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Uninvited messages are a serious growing problem on the Internet. Federal antispam legislation is urgently needed. Meanwhile, the following strategies may help:
On April 26, 2001, the Federal Trade Commission told the Senate Committee on Commerce, Science and Transportation that it favors legislation to limit junk e-mail by allowing consumers to refuse to receive it and imposing penalties on those who ignore the consumers' choice. The agency is concerned about the widespread use of junk e-mail to disseminate false and misleading claims about products and services offered through the Internet. Since January 1998, over 8.3 million pieces of unsolicited commercial e-mail (UCE) have been forwarded to the Commission and the agency's UCE mailbox receives an average of 10,000 new pieces of UCE every day. The CAN SPAM Act of 2001 (S. 630), introduced by committee chairman Conrad R. Burns (R-MT), would require:
The bill would also make it unlawful to send subsequent e-mail to a consumer who had requested that they receive no further e-mail or to send e-mail with a false header or misleading subject lines. S. 630 also includes a multi-faceted enforcement scheme and would allow other federal agencies, Internet Service Providers, and Attorneys General enforcement authority to obtain injunctions against violations and to recover damages. Senator Burns also co-chairs the bipartisan Congressional Internet Caucus, which has over 150 members.
In September 2002, a judge in Washington upheld charges that Jason Heckel, of Salem, Oregon, and his company, Natural Instincts had violated the state's anti-spam law by sending unsolicited emails plugging his booklet "How to Profit from the Internet." The complaint describes many of the techniques used in such solicitations.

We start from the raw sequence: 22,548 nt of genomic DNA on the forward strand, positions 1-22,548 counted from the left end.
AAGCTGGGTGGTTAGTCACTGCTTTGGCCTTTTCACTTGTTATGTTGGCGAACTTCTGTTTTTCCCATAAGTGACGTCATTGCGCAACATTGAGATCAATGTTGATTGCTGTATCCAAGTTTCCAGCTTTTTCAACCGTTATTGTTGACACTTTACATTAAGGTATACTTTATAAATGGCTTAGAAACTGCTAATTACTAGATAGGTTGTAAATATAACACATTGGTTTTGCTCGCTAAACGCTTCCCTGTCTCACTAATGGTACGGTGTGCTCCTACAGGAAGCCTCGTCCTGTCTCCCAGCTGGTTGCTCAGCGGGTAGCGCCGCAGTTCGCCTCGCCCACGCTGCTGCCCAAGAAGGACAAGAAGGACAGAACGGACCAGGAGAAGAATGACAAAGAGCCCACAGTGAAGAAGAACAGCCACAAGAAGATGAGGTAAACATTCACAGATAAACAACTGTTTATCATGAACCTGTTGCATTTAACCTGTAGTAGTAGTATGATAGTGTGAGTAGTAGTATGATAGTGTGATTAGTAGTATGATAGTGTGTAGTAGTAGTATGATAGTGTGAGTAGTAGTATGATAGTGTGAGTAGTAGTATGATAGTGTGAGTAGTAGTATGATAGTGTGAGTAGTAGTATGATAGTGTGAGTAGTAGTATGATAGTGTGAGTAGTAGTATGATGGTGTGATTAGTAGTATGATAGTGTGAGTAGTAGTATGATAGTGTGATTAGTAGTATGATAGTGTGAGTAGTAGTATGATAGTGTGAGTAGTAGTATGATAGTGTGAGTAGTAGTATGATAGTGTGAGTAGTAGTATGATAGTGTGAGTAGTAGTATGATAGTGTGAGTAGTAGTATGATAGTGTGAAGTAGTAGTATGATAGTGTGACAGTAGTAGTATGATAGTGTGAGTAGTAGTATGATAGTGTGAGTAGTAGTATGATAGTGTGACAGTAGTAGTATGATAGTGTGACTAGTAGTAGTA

In September 2003, anti-spam activist Nigel Featherston won a $250,000 default judgment in the Superior Court of Washington State for King County against a spam organization known for sending millions of spam emails ranging from multilevel schemes to diet pills. The judgment was against Charles F. Childs and Linda Jean Lightfoot, Ohio spammers doing business as Universal Direct, Mega Direct and Ultra-Trim, among others. An engineer and former Microsoft developer, Featherston began fighting spam in 1998 when he was deluged with unwanted emails that required him to change his email address. He filed numerous complaints, often getting the senders' web sites shut down. In March 2002, in retribution, spammers used his email address in spam sent to others, which resulted in thousands of bounced back emails coming to Featherston's address, and overwhelming his system. Washington's anti-spam law statute permits asking for $500 per spam. In this case, Featherston could have sued for $29 million, but decided that a $250,000 request would be sufficient. The court concluded that he had sufficient evidence that he had received approximately 58,000 illegal e-mails due to the defendants' actions.
The Federal Trade Commission, Securities and Exchange Commission, U.S. Postal Inspection Service, three United States Attorneys, four state attorneys general, and two state regulatory agencies have filed 45 criminal and civil law enforcement actions against spammers. In addition, the FTC and 21 U.S. and international agencies are urging organizations in 59 countries to close the open relays that allow spammers to avoid detection by spam filters and law enforcers. [Law enforcement posse tackles Internet scammers, deceptive spammers. FTC news release, May 15, 2003] The FTC has also issued a 16-page analysis of 1,000 spam messages drawn from a pool of over 11 million spams collected from the public, undercover FTC email boxes, and FTC employee inboxes. The report noted that consumers have been forwarding about 130,000 messages per day to the FTC's spam database. About 10% involve health-related products such as dietary supplements, weight loss products and sexual aids.[False claims in spams: A report by the FTC's Division of Marketing Practices, April 3, 2003]